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C3 Algebra Division question Watch

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    I'm trying to solve this:

    \frac{8x^3+2x^2+5}{2x^2+2}

    But the divisor is awkward and I'm stuck. Please could you show me how to do it using long division?

    (I started by dividing 8x^3 by 2x^2 to get the first term of the answer, 4x, then I multiplied this by 2x^2+2 to get the part which you have to takeaway, which is 8x^3+8x. So the 2x^2 in the original equation got skipped out and then I just carried on but I got a negative power so it's all gone a bit bad)
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    (Original post by Sint)
    I'm trying to solve this:

    \frac{8x^3+2x^2+5}{2x^2+2}

    But the divisor is awkward and I'm stuck. Please could you show me how to do it using long division?

    (I started by dividing 8x^3 by 2x^2 to get the first term of the answer, 4x, then I multiplied this by 2x^2+2 to get the part which you have to takeaway, which is 8x^3+8x. So the 2x^2 in the original equation got skipped out and then I just carried on but I got a negative power so it's all gone a bit bad)
    If you aren't already, I recommend using 0 coefficients for missing terms i.e.

    \dfrac{8x^3+2x^2+0x+5}{2x^2+0x+2  }

    Does that help or are you doing this already?
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    (Original post by Sint)
    I'm trying to solve this:

    \frac{8x^3+2x^2+5}{2x^2+2}

    But the divisor is awkward and I'm stuck. Please could you show me how to do it using long division?

    (I started by dividing 8x^3 by 2x^2 to get the first term of the answer, 4x, then I multiplied this by 2x^2+2 to get the part which you have to takeaway, which is 8x^3+8x. So the 2x^2 in the original equation got skipped out and then I just carried on but I got a negative power so it's all gone a bit bad)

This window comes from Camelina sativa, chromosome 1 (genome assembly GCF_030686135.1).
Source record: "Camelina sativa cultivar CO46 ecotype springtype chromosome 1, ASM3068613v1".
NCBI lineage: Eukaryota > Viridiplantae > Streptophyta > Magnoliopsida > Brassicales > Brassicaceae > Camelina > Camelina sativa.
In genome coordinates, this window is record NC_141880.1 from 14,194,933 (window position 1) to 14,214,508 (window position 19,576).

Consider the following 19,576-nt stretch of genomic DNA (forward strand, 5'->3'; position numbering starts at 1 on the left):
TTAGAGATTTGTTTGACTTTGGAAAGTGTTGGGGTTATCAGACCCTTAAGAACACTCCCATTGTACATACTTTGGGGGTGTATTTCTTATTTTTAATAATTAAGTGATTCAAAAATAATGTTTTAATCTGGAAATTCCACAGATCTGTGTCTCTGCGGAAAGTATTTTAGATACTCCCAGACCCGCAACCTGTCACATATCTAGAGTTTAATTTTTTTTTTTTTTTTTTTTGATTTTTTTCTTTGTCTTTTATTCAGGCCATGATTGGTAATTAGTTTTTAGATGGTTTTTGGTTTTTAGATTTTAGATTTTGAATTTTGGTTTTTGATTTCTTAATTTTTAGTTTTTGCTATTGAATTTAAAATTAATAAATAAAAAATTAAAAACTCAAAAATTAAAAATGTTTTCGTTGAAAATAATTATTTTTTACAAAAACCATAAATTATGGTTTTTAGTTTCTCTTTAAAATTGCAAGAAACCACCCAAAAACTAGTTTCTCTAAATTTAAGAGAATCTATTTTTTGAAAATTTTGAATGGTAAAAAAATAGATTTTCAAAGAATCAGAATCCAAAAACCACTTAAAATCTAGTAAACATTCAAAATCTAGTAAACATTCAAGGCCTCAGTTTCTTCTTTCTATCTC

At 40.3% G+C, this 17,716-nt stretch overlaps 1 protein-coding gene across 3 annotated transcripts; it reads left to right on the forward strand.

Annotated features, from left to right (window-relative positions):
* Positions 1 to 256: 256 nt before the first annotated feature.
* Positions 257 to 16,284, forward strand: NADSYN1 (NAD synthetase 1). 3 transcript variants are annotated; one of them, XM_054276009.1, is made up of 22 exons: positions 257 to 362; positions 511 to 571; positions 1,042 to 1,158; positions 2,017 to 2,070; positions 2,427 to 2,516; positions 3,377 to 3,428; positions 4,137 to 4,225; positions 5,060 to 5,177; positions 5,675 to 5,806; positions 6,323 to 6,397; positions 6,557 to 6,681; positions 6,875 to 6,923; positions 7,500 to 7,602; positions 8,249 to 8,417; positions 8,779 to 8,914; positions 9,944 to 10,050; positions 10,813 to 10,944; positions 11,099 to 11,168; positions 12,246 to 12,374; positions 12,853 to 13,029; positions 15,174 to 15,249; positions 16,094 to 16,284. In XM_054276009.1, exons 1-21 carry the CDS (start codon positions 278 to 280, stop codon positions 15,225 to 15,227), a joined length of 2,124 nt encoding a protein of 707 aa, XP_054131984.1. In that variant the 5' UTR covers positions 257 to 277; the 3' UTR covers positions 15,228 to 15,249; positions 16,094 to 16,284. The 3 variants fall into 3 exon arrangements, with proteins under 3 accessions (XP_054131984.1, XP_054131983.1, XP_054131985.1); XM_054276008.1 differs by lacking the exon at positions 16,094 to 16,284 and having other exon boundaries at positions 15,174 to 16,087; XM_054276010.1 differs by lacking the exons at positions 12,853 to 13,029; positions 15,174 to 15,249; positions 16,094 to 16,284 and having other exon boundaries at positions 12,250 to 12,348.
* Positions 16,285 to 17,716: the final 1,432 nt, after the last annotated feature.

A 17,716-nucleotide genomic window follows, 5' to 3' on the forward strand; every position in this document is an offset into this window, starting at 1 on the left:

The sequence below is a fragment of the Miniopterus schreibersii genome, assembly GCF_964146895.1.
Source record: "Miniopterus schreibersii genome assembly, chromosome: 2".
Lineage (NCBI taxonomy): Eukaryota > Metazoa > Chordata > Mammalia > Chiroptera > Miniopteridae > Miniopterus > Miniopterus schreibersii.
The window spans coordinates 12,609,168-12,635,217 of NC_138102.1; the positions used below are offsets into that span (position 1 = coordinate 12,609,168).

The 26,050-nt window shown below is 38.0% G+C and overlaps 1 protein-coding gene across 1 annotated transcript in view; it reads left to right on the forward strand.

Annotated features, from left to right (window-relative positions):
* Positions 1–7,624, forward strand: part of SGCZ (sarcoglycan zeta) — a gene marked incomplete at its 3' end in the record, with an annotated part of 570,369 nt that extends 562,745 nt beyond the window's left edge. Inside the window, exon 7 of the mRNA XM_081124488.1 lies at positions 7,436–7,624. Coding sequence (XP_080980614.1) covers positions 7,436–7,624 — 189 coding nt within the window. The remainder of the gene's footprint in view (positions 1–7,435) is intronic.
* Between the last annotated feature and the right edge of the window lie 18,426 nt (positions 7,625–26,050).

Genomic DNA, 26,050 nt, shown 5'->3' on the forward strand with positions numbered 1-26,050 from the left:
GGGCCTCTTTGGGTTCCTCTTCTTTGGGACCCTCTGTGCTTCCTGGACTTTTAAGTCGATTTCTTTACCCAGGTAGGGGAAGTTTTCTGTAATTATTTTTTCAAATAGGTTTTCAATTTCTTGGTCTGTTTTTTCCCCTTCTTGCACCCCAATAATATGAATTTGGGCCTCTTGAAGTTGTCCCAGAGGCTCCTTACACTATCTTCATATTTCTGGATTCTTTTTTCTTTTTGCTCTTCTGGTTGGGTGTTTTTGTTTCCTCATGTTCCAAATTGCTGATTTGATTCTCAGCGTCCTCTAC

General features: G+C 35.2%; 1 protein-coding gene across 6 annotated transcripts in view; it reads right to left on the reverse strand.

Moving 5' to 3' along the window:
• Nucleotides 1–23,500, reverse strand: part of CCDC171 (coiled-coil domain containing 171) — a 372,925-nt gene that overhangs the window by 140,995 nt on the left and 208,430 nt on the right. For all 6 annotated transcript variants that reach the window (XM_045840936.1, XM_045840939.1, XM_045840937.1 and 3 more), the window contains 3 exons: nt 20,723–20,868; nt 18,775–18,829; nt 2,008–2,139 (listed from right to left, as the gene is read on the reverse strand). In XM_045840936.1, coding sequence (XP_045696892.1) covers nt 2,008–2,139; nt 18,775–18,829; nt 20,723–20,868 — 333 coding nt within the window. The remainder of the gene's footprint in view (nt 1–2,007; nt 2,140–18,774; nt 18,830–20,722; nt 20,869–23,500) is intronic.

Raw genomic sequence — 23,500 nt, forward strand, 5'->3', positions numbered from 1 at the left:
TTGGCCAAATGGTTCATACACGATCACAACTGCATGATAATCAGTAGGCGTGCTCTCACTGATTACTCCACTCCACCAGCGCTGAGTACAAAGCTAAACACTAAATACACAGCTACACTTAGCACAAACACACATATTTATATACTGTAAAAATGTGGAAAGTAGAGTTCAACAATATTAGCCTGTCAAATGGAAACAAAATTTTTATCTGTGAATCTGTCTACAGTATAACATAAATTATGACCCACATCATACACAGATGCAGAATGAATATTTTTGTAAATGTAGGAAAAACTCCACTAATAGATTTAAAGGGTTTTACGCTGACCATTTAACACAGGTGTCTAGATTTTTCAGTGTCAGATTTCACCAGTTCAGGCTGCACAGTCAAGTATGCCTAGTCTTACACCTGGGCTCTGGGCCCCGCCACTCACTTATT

The first wave would leave you with 4x, as you said, and the leftover expression is 2x^2-8x+5

    Then the second wave leaves you with 1 and the leftover expression of -8x+3 which is the remainder as you cannot go further than this.
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    (Original post by notnek)
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    (Original post by RDKGames)
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    Thanks both of you - I was only using 0 coefficients for the numerator, and using them for the denominator worked So the remainder is [tex]-8x+3[\tex]?

    Also one more thing - I tried using the remainder theorem to find the remainder but when I set the divisor equal to 0, I got sqrt -1. Did I do this right? (is it not possible to use the remainder theorem in this case?)
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    (Original post by Sint)
    Thanks both of you - I was only using 0 coefficients for the numerator, and using them for the denominator worked So the remainder is [tex]-8x+3[\tex]?

    Also one more thing - I tried using the remainder theorem to find the remainder but when I set the divisor equal to 0, I got sqrt -1. Did I do this right? (is it not possible to use the remainder theorem in this case?)
    Yes that's the remainder.

    Yes you did it right but considering you don't study complex numbers in this module, this approach wouldn't be appropriate.
 
 
 
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